TikTok’s success is largely due to participatory trends and the ability for anyone to not only consume clips on the app, but also interact with any meme or challenge with their own version.
Well, that and its highly tuned algorithm, which adjusts in real time to your session preferences. But inviting more people to each trend is a key to getting more users to open the app more often, while also expanding TikTok’s pool of content, with sometimes thousands of related clips in a single trend that you can then submit. to the users I have engaged with that topic.
So of course Instagram is also trying to push the same thing on Reels.
As you can see in this example, posted by app researcher Alexander PaluzziInstagram is currently testing a new option that would prompt users to “create a reaction video” directly from the Reels share sheet.
That could help get more people to post more Reels content, with the quick reminder helping you think about how you could do the same in your videos.
Instagram has already added something similar, with its own version of TikTok’s ‘Duet’ functionality (called ‘Remix’) and the ability to reply to a comment with a Reels clip. TikTok is also testing a new ‘Templates’ process with some Reel creators, which allows users to replicate the format of a Reels clip they’ve seen in their own content.
Video responses are another step in TikTok’s direction, as Instagram looks for ways to more closely align with TikTok’s core and its hugely popular offering, to undo TikTok’s growth and keep users aligned with its apps.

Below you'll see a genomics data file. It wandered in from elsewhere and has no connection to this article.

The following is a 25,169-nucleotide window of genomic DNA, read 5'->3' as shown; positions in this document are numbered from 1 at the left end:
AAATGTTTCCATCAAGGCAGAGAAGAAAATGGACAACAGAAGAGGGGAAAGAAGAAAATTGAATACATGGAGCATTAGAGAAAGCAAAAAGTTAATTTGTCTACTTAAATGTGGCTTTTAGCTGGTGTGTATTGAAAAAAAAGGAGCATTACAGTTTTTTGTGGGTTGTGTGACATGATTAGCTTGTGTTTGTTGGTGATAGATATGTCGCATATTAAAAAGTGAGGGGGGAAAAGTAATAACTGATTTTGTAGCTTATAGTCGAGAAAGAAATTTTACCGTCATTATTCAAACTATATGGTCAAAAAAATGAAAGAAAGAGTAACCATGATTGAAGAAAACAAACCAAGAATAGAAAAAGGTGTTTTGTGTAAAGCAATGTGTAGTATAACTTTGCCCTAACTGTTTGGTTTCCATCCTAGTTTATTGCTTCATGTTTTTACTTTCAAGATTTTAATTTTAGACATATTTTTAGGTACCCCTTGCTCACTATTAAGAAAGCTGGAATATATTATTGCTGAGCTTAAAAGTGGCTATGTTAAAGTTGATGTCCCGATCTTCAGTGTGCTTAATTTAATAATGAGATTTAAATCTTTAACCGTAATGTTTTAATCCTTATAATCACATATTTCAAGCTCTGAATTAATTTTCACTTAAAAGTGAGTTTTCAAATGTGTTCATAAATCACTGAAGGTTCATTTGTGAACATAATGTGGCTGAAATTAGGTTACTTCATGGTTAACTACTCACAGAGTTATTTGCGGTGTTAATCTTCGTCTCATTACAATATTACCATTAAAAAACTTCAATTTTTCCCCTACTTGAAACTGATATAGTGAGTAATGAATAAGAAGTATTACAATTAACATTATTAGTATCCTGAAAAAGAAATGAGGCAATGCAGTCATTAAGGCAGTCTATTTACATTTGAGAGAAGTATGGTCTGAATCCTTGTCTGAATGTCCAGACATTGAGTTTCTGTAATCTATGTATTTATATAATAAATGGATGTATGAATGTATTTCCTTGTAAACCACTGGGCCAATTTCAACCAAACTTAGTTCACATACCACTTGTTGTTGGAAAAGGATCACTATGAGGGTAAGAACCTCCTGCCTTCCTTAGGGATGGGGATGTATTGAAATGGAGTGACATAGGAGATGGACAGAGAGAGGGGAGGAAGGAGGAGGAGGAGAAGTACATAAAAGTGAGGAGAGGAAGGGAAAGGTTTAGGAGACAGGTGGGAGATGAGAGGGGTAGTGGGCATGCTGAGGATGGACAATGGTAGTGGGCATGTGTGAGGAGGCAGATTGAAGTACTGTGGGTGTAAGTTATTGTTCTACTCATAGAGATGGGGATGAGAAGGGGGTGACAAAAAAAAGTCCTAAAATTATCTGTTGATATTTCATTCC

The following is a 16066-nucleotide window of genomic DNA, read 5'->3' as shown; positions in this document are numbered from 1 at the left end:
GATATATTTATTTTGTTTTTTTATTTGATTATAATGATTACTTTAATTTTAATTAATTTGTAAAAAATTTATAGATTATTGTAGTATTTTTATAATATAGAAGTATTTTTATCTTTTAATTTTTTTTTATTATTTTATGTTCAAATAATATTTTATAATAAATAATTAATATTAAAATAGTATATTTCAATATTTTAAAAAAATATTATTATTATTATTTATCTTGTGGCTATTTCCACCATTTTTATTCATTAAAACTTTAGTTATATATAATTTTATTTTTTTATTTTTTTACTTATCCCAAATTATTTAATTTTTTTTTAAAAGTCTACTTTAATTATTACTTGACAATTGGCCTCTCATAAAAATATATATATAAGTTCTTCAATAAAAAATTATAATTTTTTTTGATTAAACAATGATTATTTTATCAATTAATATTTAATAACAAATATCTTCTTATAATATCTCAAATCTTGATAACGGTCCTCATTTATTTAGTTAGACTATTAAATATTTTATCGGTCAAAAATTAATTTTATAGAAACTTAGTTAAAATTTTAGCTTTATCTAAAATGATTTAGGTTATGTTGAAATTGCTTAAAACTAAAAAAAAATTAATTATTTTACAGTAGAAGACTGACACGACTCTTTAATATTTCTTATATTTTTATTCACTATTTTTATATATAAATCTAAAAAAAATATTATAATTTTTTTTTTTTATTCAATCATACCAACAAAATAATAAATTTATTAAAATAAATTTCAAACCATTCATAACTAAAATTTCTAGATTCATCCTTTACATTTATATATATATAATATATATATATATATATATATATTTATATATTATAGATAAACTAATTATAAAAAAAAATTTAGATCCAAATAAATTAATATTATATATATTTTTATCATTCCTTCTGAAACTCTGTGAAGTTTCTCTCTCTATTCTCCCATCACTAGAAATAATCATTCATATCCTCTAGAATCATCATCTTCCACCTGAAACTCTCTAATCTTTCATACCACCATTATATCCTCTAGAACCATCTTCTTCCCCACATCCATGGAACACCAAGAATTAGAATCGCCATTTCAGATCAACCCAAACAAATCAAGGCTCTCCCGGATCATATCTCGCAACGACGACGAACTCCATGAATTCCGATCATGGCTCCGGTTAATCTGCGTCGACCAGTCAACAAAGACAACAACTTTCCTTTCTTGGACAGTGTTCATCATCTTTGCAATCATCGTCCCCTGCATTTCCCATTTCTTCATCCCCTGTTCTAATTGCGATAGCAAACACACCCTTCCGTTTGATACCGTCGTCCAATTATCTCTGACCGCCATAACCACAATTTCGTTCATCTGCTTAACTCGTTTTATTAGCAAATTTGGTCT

Which is working, at least to some extent. Some IG users have never downloaded TikTok and are happy with Reels, and if Instagram hadn’t added the feature and turned it into a fairly similar facsimile, those people would likely have felt more compelled to try TikTok instead, to keep up with the latest discussion trends.
That’s the real impetus behind the various TikTok clones, which you can now find on Instagram, Facebook, YouTube, and Snapchat. Sure, they’re unlikely to be as good as the original, but they don’t have to be superior, they just need to be good enough, so that users stay with their apps, rather than be swayed by the latest fad.
Although short-form videos are likely to be more than a fad now. As time goes on, more and more people are spending more and more on short-form video streaming options, with the format’s quick and instant entertainment delivering simple moments that can erase hours of free time as you scroll. for the transmission. .
That is something good? I mean, it mostly seems to be a logical progression of online media habits: we went from posting text, to posting images, to GIFs and videos, then to shorter video clips, which are kind of a fusion of the latter two formats. . People now prefer short clips for just about everything, because if any clip in your feed isn’t doing it for you, you can easily skip to the next one, doing it without compromise and giving users more control over their media intake.
And as noted, it also invites further participation. Because maybe you can’t, or don’t want to, make an hour-long clip, but a quick and fun answer? Anyone can do that. That helps get more people started, and again, that leads to a stronger content ecosystem, with more new clips and more people consuming more content.
Instagram is still nowhere near catching up on this front, but Reels is the fastest growing content format on the platform, and as noted, Meta doesn’t need to be better, or as good as TikTok, as such. It just needs to be ‘close to’, to keep people from getting sidetracked.
That’s why this option makes sense, because whatever TikTok does, Instagram will do too.
There’s no word yet on official testing or a release plan for the new notice.